Introduction 1. Go Fish 2. Got Milk? 3. Double Trouble 4. Nine Lives 5. Sentient Sensors 6. Pin the Tail on the Dolphin 7. Robo Revolution 8. Beauty in the Beasts Notes Acknowledgements
Dolly the Sheep was just the start. Meet the high-tech menagerie of the near future, as scientists reinvent the animal kingdom
Emily Anthes is a science writer whose work has appeared in Discover, the Wall Street Journal, Scientific American, and many other publications. She is also the founder of the Wonderland blog, part of the Public Library of Science, one of the most prestigious and most read science research publishers in the world. This is her first book.
Animals are fascinating if reluctant soldiers in the biotech revolution, writes journalist Anthes (Instant Egghead Guide: The Mind) in this witty and thought-provoking book. Scientists, it turns out, have produced cyborg cockroaches, genetically altered mice whose brains we can control, and goats that express commercial drugs in their milk. Bizarre, to be sure, but undoubtedly beneficial: animals play a crucial role in the development of myriad products that make life better for humans. But what about the creatures' quality of life? Many decry the use of animals in experiments (though Anthes points out that Americans spend $300 billion "every year eating animal flesh"), yet even Charles Darwin, a staunch opponent of animal cruelty, refused to "condemn invasive animal research." Still, that doesn't mean we shouldn't strive to make that invasion less intrusive. Anthes argues that we are making our way through the ethical thicket. Ever-tinier microprocessors, receivers, and batteries let us tag and track "an ever-expanding menagerie of marine and terrestrial species," from seals to bees and the currents and winds they travel on. Anthes is optimistic we will "use our scientific superpowers wisely" to make life better for both the "creatures that live in scientific labs and those that run them." Agent: Abigail Koons, Park Literary Group. (Mar. 12) (c) Copyright PWxyz, LLC. All rights reserved.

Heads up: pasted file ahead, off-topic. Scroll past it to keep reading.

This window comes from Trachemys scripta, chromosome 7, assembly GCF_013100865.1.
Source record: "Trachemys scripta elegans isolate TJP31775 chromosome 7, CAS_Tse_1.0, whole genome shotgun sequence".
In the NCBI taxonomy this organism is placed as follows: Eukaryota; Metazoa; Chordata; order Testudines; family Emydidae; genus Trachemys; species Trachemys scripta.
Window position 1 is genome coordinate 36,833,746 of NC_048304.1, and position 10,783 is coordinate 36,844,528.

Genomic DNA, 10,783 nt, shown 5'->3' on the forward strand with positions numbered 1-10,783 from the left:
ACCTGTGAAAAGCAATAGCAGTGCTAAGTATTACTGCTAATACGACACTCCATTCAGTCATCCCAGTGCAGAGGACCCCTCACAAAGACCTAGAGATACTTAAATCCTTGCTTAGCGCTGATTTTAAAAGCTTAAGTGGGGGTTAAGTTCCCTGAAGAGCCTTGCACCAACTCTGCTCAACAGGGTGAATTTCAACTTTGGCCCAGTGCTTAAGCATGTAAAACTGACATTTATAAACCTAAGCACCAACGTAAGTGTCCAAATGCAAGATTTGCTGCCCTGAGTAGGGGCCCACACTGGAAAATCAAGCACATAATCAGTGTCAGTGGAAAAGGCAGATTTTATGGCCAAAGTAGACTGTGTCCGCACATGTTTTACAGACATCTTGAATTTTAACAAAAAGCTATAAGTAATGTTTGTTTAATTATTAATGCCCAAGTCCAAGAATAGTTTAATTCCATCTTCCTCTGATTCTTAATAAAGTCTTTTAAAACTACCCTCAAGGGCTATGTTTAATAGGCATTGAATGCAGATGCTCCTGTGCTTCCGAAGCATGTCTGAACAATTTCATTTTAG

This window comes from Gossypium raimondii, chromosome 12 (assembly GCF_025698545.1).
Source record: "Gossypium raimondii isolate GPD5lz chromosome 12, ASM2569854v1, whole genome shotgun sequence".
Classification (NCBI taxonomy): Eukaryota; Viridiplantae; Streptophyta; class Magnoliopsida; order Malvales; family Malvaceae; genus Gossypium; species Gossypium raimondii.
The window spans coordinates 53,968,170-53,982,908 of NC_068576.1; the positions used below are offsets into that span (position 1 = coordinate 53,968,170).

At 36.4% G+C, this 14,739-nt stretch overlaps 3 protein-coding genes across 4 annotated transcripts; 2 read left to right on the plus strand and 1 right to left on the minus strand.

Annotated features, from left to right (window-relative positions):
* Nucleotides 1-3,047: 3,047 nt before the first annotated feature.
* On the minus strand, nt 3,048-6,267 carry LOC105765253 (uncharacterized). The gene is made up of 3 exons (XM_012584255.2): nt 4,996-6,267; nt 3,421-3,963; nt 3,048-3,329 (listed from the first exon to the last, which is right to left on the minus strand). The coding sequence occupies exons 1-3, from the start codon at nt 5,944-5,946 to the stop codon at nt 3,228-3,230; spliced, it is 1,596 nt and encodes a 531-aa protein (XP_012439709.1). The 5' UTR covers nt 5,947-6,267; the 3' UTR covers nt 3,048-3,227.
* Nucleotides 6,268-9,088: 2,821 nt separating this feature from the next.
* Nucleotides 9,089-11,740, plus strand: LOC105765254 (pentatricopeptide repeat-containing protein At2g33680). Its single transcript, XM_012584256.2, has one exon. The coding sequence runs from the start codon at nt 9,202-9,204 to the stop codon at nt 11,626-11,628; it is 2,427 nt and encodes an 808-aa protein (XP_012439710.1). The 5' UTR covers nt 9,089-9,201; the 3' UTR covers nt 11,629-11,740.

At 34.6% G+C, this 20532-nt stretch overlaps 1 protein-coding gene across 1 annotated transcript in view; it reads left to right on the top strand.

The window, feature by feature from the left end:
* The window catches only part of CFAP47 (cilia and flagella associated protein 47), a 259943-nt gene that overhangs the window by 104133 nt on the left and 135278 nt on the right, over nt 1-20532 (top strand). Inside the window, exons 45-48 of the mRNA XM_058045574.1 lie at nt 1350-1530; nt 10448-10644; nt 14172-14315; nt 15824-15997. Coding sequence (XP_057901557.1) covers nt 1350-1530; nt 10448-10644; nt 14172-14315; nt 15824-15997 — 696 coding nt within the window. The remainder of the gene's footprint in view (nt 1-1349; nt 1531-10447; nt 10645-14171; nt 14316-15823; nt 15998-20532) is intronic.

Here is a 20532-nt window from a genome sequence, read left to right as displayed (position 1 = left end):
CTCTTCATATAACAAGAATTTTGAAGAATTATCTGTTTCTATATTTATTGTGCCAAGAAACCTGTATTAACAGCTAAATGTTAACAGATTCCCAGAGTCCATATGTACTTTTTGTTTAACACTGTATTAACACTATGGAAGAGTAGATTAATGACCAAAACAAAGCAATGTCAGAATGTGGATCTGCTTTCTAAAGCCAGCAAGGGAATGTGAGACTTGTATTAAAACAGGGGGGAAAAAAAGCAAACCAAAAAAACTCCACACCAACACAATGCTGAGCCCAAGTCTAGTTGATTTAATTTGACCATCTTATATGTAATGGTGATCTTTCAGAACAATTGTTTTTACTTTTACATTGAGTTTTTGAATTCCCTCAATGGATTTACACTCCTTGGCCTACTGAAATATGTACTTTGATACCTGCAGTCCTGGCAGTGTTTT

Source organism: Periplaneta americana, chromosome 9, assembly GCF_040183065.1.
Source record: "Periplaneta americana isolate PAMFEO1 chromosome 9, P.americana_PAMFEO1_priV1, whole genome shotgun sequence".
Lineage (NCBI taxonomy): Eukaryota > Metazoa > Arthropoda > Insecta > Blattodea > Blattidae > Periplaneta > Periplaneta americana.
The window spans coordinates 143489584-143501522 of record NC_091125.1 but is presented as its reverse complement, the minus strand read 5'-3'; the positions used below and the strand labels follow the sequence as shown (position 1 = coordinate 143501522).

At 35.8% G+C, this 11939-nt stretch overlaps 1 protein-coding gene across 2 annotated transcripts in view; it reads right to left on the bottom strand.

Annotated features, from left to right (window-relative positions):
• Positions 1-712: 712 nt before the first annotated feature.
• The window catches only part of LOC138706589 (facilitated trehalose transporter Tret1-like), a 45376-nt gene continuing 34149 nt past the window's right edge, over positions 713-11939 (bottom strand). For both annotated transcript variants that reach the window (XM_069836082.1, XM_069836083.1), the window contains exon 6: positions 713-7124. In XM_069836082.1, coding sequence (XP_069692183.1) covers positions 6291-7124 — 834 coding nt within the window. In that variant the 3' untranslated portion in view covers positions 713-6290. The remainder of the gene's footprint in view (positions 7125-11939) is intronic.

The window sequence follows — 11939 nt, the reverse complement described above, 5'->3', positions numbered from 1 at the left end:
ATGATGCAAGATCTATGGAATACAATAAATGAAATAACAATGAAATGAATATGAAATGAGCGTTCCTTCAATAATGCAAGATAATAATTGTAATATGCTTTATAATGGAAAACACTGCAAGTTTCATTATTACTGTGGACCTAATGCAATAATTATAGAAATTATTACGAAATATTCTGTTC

Cloning a cat, dog, cow, or pig; creating fish with elements of other fish; the development of insect cyborgs (roboroaches) or roborats, osseointegration, and animal prothesis-there is no end to the fascinating directions biotechnology is taking today. Some of these developments may lead to treatments for ailments that strike pets, farm animals, or wild creatures. Some, such as robo-controlled animals, could lead in more devious directions. Science journalist Anthes takes readers through these areas and others with clarity and simplicity (given the technical nature of the topics). She presents some of the ethical questions posed by scientists' increasing ability to manipulate biology and includes examples of how laws can affect scientific research. She also lets individuals involved in these developments speak for themselves. VERDICT Funny and fun, this book is recommended for general readers seeking a current examination of biotech's applications to the animal kingdom.-Michael D. Cramer, Schwarz BioSciences, Research Triangle Park, NC (c) Copyright 2013. Library Journals LLC, a wholly owned subsidiary of Media Source, Inc. No redistribution permitted.
`Emily Anthes kicks our chairs and gets us to sit up straight and pay attention' * MENSA *